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As the woodruff dries, it gives off an almost unnaturally sweet vanilla scent. Just the small amount of clippings that I took filled our kitchen with its scent. I recently finished brewing a fall beer in which I added my dried woodruff at the end of the boil. After it dried, it weighed in at half an ounce, and yet it packed a powerful sweetness to the five gallon batch of beer I made. But even more amazing than the beer is my niche knowledge of the topic.IMG_0035

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Close Encounter of the Hipster Kind

No offense to other hipsters, but sometimes you can be real jerks.

Last week at my retail job, I was helping a customer purchase an accessory. Being the ever observant hipster, I noticed that he was wearing a Dogfish Head Brewery hat. I love Dogfish Head Brewery. I’ve been there a few times, I drink their beer all the time, I’ve read the books written by the founder Sam Calagione, and last year I was even able to have Sam give a taste to one of my home brewed beers. All this to say that I was happy to see someone wearing a Dogfish Head hat.

Sam from Dogfish Head tries my home brewed Honey Hop Amber Ale.

Sam from Dogfish Head tries my home brewed Honey Hop Amber Ale.

As part of the ringing out process, we like to email receipts to the our customers. This hipster’s email had the phrase “hop head” in it, which is beer jargon that refers to a person’s love of extra hoppy beers (hops are the ingredient in beer that gives it a bitter finish, and as such it is somewhat of an acquired taste). In noticing his email, I asked him if he was a fan of Dogfish’s 90-Minute IPA (an extra hoppy beer).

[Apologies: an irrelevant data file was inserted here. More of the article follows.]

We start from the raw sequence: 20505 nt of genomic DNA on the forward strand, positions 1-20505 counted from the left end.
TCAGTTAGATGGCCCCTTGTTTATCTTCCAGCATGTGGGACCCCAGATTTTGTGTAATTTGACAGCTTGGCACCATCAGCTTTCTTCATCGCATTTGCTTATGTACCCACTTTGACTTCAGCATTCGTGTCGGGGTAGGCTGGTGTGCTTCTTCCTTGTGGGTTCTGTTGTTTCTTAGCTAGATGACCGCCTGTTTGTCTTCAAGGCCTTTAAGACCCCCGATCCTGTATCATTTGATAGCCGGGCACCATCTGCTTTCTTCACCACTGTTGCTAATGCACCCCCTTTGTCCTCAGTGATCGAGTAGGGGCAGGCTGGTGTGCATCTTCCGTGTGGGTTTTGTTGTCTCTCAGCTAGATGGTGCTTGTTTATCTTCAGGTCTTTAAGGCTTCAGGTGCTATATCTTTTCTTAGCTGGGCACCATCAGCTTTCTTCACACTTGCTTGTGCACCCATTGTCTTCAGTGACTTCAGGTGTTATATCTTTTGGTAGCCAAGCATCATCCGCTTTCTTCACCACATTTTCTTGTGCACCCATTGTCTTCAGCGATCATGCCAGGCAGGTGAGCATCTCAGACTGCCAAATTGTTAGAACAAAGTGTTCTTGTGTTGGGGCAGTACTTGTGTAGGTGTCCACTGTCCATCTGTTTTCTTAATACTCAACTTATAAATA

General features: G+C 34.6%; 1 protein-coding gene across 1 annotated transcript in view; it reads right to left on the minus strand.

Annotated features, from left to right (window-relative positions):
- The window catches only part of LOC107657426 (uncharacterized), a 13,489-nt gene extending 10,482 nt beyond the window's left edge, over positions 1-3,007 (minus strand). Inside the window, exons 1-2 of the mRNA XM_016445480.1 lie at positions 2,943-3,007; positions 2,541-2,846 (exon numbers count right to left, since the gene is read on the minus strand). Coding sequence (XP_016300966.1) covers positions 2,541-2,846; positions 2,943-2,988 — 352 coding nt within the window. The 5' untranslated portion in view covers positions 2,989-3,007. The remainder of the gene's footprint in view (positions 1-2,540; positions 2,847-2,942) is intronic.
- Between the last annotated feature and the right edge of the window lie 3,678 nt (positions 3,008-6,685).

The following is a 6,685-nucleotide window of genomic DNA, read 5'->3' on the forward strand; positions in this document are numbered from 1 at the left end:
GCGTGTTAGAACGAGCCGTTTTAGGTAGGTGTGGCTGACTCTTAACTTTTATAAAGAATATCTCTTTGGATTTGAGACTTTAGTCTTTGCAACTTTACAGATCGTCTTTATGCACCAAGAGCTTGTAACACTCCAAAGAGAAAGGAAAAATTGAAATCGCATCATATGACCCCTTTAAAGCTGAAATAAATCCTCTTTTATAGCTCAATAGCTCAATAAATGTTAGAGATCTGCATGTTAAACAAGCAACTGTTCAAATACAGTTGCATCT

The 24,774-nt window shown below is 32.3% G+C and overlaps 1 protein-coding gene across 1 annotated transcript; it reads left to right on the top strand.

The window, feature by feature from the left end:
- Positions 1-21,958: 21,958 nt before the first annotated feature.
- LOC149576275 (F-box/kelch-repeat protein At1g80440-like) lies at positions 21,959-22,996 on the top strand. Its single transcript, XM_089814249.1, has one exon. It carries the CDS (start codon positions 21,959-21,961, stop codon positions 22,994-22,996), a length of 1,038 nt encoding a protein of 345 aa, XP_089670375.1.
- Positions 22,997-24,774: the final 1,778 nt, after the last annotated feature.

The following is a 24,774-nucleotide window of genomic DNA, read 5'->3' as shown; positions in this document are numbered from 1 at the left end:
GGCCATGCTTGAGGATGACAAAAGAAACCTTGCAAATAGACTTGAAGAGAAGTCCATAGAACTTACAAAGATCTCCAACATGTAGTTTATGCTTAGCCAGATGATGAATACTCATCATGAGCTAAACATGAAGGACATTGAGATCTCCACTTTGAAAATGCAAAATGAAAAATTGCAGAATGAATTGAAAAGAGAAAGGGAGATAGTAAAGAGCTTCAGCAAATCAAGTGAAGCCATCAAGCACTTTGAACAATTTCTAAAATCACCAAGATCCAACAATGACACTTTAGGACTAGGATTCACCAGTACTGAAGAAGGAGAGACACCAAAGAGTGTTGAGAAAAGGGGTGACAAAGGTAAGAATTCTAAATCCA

His response was smug and indifferent: “Yeah I guess.”

I did not let this discourage my enthusiasm for beer. I continued with a simple question: “Do you brew?”

His response smacked with arrogance: “Well I brew professionally.”

My previous dealings with hipsters have allowed me to build a tolerance for such unnecessary arrogance. In fact, in the moment I thought it was pretty cool to perhaps have the chance to meet one of the masterminds behind a great local brew. So I asked: “Where at?”

“Three places…” and he listed off three local breweries, each of which indeed makes a good beer.

But that’s not the point anymore. If you “brew professionally” at three different places, it means you aren’t good enough for any of those places to hire you full time. It means you don’t do as much brewing as you do mopping. It means you do exactly as your told and nothing more and nothing less. It means you have nothing about which to be arrogant, rude, or condescending.

Sure, all hipsters are arrogant or rude or condescending about something. But most of them have at least some right to be so. If you shave with a straight razor: be proud of that. If you built your own fixed-gear bicycle: be proud of that. If you can taste the subtle notes of goji berry in your single origin french-pressed coffee: be proud of that. I brew my own beer, it tastes really good, and I’m proud of that.

I also notice (as I reread this post) that I am proud of my ability to spot jerks in the wild, and I do so with such arrogance and condescension that I have removed my ability to speak about the above-mentioned multi-tasking hop-loving brewer extraordinaire. So I’ll stop right here and give a half-hearted apology, knowing that somewhere someone will be writing a blog about a rude and arrogant hipster they met, and it might just be me.